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  #1  
Old 06-02-2013, 05:31 PM
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So You Want To See Comet Lemmon And You Don't Know How To?

How to find Comet (C2012) F6 Lemmon with binoculars or small telescopes just by using these easy directions.

Comet Lemmon is such a fabulous comet to observe at the moment- I really hope as many people as possible will get see it. Which is why I've done this little article- in the hope that it will be of some help to people who are new or inexperienced to this hobby, so they too can look up & enjoy this comet.


First of all:

A clear sky will give a better view- if clouds are visible either side of it, it may appear fainter (unless of course the clouds cover it!). That's the experience I've been having anyway.


A moonless night will give you a better view. Keep an eye on the moon's rise and set times. See here.


You will need to make sure that the Southern Cross is high enough & visible away from obstacles so you can measure with your hand the 22 degree distance to Octans from alpha Crucis.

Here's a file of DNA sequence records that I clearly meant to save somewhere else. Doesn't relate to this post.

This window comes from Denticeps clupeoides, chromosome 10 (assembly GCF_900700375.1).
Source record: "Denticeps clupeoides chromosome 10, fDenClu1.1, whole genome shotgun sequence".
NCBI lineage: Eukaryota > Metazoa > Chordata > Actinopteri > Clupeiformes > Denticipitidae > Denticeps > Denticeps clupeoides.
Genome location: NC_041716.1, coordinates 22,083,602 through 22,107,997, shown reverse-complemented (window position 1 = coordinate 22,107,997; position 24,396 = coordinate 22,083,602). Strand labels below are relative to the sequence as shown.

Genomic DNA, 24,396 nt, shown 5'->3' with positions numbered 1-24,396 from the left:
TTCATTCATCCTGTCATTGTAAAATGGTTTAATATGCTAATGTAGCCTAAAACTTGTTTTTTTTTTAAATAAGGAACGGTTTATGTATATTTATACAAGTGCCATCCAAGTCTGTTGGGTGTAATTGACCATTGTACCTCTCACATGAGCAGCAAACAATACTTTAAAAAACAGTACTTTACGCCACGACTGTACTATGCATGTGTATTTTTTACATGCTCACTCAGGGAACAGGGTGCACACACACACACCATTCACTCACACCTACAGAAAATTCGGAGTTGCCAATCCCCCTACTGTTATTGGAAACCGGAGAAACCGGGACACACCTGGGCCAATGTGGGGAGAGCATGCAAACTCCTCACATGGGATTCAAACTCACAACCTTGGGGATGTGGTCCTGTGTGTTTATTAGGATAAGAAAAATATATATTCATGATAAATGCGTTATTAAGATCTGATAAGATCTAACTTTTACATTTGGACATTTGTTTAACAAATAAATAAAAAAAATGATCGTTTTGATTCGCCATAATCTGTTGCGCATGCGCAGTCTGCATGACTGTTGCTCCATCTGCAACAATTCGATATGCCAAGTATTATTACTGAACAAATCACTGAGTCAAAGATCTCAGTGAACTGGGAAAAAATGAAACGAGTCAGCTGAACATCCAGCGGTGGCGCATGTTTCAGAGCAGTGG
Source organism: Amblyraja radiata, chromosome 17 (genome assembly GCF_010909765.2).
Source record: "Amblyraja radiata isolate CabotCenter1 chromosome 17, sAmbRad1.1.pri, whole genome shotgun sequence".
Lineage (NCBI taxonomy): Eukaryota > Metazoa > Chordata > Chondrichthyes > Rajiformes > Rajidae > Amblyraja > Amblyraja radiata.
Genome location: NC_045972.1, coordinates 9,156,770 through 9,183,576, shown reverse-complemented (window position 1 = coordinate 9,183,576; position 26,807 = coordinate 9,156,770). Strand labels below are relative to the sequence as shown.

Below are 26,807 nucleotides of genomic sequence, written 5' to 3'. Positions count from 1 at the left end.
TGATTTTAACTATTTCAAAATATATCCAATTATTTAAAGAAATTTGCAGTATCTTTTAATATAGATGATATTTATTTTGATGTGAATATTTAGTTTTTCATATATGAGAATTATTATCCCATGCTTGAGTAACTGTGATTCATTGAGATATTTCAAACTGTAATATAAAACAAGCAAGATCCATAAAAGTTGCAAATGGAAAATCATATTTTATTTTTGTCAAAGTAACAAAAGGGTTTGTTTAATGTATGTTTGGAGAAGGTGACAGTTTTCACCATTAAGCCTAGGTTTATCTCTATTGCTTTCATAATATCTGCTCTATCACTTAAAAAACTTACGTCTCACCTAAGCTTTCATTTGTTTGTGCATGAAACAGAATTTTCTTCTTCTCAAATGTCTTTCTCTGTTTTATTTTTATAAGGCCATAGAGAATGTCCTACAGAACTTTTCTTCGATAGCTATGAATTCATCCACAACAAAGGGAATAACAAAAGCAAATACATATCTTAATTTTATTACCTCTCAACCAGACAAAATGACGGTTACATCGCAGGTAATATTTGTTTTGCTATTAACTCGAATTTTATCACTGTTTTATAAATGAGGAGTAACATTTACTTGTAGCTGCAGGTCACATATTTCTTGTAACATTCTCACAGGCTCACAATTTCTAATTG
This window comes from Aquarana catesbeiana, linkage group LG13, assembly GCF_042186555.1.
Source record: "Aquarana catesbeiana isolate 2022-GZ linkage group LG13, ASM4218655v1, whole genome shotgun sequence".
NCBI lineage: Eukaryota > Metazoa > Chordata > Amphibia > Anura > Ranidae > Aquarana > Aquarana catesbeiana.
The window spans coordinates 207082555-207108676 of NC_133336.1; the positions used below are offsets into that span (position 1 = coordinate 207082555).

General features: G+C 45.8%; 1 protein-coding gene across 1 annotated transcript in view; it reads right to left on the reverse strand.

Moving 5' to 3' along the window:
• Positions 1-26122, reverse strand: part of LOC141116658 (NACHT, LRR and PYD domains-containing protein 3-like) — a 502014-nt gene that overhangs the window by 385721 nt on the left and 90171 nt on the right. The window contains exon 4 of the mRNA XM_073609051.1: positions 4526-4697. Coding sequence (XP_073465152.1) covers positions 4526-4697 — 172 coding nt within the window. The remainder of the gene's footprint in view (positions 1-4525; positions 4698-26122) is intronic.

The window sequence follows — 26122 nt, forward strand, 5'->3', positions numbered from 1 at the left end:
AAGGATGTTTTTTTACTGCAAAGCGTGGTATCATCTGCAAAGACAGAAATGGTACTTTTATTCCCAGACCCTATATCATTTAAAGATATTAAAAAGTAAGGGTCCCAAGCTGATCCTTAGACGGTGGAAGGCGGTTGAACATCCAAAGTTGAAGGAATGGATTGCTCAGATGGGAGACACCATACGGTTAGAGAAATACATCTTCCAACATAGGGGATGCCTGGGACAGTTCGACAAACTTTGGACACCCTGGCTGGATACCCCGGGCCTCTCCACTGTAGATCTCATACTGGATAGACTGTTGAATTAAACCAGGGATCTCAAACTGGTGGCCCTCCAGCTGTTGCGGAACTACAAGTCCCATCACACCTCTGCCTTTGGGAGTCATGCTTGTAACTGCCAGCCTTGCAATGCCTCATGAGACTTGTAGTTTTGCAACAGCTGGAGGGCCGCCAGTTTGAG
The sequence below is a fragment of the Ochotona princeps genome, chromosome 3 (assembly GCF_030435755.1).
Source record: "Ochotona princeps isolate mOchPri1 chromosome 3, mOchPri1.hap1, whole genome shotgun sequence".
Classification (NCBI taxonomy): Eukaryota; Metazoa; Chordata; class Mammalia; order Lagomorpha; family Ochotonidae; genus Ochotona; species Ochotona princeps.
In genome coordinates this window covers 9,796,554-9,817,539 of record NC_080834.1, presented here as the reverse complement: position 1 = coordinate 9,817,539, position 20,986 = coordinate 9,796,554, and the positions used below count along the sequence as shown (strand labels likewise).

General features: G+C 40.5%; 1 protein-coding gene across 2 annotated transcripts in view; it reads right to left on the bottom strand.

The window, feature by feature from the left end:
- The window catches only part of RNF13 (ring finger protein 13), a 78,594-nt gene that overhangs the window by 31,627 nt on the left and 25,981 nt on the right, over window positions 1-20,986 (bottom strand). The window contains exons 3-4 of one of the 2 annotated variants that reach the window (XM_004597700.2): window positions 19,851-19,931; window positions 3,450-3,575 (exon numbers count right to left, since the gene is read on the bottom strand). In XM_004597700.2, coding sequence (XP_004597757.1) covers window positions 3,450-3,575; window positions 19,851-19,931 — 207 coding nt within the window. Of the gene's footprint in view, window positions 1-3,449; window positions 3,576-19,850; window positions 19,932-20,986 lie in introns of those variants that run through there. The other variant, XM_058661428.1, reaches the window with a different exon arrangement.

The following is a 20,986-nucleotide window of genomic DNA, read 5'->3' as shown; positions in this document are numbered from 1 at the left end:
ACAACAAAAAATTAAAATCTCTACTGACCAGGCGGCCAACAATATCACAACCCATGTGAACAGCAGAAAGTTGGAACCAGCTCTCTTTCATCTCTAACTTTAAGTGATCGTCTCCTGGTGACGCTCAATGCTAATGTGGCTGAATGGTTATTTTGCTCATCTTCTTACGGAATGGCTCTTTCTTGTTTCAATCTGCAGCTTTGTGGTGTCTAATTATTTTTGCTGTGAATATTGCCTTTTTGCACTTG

Have a look here on how to do it: HOW TO MEASURE THE SKY WITH YOUR HAND.
Using this method, you need to close one eye and hold out your outstretched hand.



So let’s start star hopping now.

Click image for larger version

Name:	Comet Lemon Chart by Stu.jpg
Views:	488
Size:	81.6 KB
ID:	132001 (look further down this thread for updated screen grab maps- thanks guys).


Look south.


Orient this map to suit your sky (Stu, I hope you don't mind me using your screen grab!).
Find the Southern Cross and head to alpha Crucis- it’s the brightest star there sitting at the bottom of the cross on its right.


Now locate the next group of stars beside it- you’ll see a group of stars in a sort of X shape- that’s Musca. Look for the brightest star which is alpha Muscae sitting in the middle. Hop to that in a straight line from alpha crucis (6 degrees).


Next we head into Octans where the comet is currently travelling through. On the map, Octans is a triangle shaped constellation. Delta Octantis marks the tip of the triangle.